OUR CHANGING CLIMATE
Today, there is hardly a more divisive and vicious arguments than whether our climate is changing for worse. I am not a meteorologist, the numbers over the last 135 years or so tell a story of how much our climate, temperatures and rain levels, can change from year to year and even decade to decade.
Obviously, the coldest months are January, December, and February with average lows of 35, 37.2, and 37.9. The same is true of the warmest months with July, August, and June with 71, 70.1, and 67.2. Our average yearly temperature is a high of 77 and a low of 52.7 with a mean temperature a nice 64.9. Our coldest year, 1976, came in with an average temperature of 61.9 degrees.
Now for some interesting records. The highest daily low was way back on August 18, 1893, when the lowest temperature was 82 degrees. A year or so later on Dec. 28, 1894, thermometers read 23 degrees as the high for the day.
The greatest daily differential came on January 24, 1963, when the temperature went from 68 to 9 degrees. The largest two-day difference was 47 degrees on that same Dec. 28, 1894.
Few of us like to see freezing temperatures last more than a day. From Jan. 18 through Jan. 20, 1977, the temperature never made it above freezing.
On the other hardly anyone likes the heat. From April 28 to October 1, 1930, the temperature rose above 80 for 157 days to set the all time record for consecutive days above 80. More recently, a temperature of 90 degrees occurred for 67 days from June 7 to August 12, 1986. Those of you who are in the seventies or above should remember the summer of 1954, most likely the hottest and driest year ever. In a seventeen day stretch from June 22 to July 8, all thermometers reached the melting point of 100 degrees.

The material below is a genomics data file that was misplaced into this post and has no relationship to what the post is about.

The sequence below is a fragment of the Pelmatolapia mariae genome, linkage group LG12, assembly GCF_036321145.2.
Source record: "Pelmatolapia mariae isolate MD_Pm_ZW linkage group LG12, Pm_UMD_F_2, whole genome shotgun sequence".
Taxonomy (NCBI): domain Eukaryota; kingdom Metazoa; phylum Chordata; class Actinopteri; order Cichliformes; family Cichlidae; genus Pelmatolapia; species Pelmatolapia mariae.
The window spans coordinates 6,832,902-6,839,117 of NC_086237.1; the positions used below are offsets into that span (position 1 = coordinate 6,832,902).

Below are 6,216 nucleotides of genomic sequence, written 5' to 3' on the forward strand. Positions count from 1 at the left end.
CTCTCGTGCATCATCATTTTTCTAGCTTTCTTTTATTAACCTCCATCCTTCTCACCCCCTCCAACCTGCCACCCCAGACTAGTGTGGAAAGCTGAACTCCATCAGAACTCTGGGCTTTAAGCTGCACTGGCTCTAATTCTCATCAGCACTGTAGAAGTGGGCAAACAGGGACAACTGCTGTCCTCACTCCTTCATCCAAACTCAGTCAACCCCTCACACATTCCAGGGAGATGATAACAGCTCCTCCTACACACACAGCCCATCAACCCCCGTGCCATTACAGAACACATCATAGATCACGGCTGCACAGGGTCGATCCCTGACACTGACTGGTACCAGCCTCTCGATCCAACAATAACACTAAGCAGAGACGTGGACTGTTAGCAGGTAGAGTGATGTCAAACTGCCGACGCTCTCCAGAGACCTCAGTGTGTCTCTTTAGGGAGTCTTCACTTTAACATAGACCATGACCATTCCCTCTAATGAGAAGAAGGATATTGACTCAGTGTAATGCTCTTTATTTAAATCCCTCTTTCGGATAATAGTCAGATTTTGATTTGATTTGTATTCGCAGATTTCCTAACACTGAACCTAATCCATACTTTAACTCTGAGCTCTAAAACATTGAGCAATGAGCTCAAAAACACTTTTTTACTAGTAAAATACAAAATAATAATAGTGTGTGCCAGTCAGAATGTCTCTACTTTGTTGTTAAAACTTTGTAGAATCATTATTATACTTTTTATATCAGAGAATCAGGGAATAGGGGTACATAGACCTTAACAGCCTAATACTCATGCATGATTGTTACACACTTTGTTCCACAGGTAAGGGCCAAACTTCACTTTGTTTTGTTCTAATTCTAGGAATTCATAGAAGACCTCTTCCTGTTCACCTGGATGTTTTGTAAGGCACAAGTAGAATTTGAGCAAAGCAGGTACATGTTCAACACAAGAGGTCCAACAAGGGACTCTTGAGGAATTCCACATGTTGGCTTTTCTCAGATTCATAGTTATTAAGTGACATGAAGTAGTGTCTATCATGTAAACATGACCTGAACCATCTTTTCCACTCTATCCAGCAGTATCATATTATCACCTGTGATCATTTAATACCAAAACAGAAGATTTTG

To bolster the proponents of global warning dangers, here are the all time daily temperature highs set in the last year: Mar. 1, 2023, Feb. 24, 2023, Feb. 23, 2023, Feb. 18, Dec. 24, Dec. 9, June 23, Feb. 26, 2022 (All time monthly high, Feb. 25, Feb. 19, Jan. 2, 2022, and Jan.1, 2022.
Our earliest freeze came on October 18, 1987 while the latest freeze hit new and flowering plants on April 21, 1983. The earliest day to have 100 degree highs was May 12, 1916, while the last day to hit the century mark was Oct. 6, 1954.
Sometimes we wonder who will stop the rain and other times we ask how in the heck are we going to wash our necks if it ain’t gonna rain no more.
January 19, 1943 is best known here not for the birth of Janis Joplin, but the 7.1 inches of rain which fell in Dublin, an all time daily record high. Rain does not always fall in the same amounts on all 810 square miles of Laurens County, so other places may have gotten more than that.
The monthly record came not from tropical storms in the summer, but from a series of rainstorms in January 1925. For local weather researchers 1925 was the craziest, coldest, hottest, wettest, and driest year all in the same year. Cotton farmers suffered in 1912 when 70.3 inches nearly six feet of rain fell upon their fields.
The longest streak of measurable rain came from May 15 to June 13, 2018. (20 days) The longest drought (45 days) occurred two years earlier from October 17 to November 30, 2016.
Snow in Dublin 1914
The earliest snow fall came on November 28, 1912 and the latest shocked area residents on March 14, 1924. The largest accumulation came some fifty years ago on February 9 and 10, 1973 when fourteen inches of snow turned Laurens County into a Winter Wonderland.
In the recent decade, the average hottest year was 2019 (66.6). No others were in the top ten. In fact average temps have come down in 2021 and 2022 from above averages highs from 2011 to 2018. Only one of the coldest recent decade did not come in from 1968 to 1988, a remarkable occurrence in and of itself considering the global warning theories.
Ice Storm Dec. 31, 1963 - January 1. 1964 Dublin